Philosophy History Law Harper Memorial Library Divinity Modern Languages Classics
North Front of Library Buildings (from model).
Classics Modern Languages Harper Memorial Library History Philosophy
South Front of Library Buildimgs (from sketch).

facade as fine as can be devised, with a great heater and other public halls. Back of this but part of it would be the real university buildings, capable of enlargement to the side and up and down. The lecture rooms and laboratories would be on the unit plan so that partitions could be readily taken out or put in. The library would be in the center, with its seminar rooms extending towards the different departments. Catacombs could be dug as more room was needed for the storage of books, and stories could be' added as the library and the university became larger.

The Harper Memorial Library, as shown in the illustrations, does to a certain extent follow this plan. It is to be surrounded by the halls for languages, philosophy and history. But the sciences with their department libraries are separated, and the whole university is scattered over a large area. Students must find hats and coats and travel from building to building to attend a lecture or to consult a book. The historic conditions of universities such as Harvard and Yale may make necessary their extension over an ever-wider territory, but it seems a pity that when universities must erect their buildings from the start, as has been necessary for Columbia and Chicago, there is not at hand sufficient artistic and educational imagination to plan a building that is beautiful because it best serves the purposes of a university.


The Department of Agriculture has issued a bulletin, compiled by Mr. Middleton Smith, of the Bureau of Statistics, which contains eighty-eight maps I showing graphically the production of crops and farm animals by the states and by the principal countries of the world. Several of these charts are here reproduced. The appeal made to the eye by graphic representation adds to the vividness and permanence of the impression, and such charts have considerable interest and educational value.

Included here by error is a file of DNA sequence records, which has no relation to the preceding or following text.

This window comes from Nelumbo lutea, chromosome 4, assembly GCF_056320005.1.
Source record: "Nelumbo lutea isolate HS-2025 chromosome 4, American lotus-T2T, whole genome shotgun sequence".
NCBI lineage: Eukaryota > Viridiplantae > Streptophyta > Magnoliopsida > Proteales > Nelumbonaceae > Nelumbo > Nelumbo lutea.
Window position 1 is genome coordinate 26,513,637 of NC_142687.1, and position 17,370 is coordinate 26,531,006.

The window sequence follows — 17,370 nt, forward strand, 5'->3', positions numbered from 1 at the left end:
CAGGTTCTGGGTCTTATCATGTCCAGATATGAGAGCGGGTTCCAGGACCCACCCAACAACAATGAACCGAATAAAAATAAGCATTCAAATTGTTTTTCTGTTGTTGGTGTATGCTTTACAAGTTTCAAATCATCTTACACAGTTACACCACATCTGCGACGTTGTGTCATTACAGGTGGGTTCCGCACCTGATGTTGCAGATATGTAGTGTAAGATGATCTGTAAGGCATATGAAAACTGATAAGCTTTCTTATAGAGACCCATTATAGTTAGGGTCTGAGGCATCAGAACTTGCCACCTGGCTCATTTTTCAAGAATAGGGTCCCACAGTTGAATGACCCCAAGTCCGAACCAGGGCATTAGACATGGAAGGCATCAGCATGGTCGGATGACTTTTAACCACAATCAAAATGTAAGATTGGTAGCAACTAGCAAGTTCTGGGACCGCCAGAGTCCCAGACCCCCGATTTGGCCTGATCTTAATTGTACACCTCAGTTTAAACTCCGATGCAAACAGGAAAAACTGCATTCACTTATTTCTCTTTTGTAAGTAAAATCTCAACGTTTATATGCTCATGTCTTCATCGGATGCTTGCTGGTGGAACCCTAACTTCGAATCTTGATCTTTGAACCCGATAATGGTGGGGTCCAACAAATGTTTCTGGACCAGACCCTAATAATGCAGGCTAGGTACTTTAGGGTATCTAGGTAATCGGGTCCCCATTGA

The agricultural products of this country are indeed so large that assistance


must be given to the imagination if their magnitude is to be appreciated. The corn crop of the United States for 1909 was valued at $1,720,000,000. So much money has not been spent on higher education and scientific research since the first university was established. Each day this crop grows, it increases in value by $14,000,000. An increase of six per cent, in the productivity of the corn crop, such as may result from a moderate amount of research work, perhaps from the efforts of a single man, would be worth a hundred million dollars a year.

Next to corn our most important crop is cotton, the value of which to the farmer last year was about $850,000,000. The United States produces about three fourths of the world's corn and about two thirds of its cotton.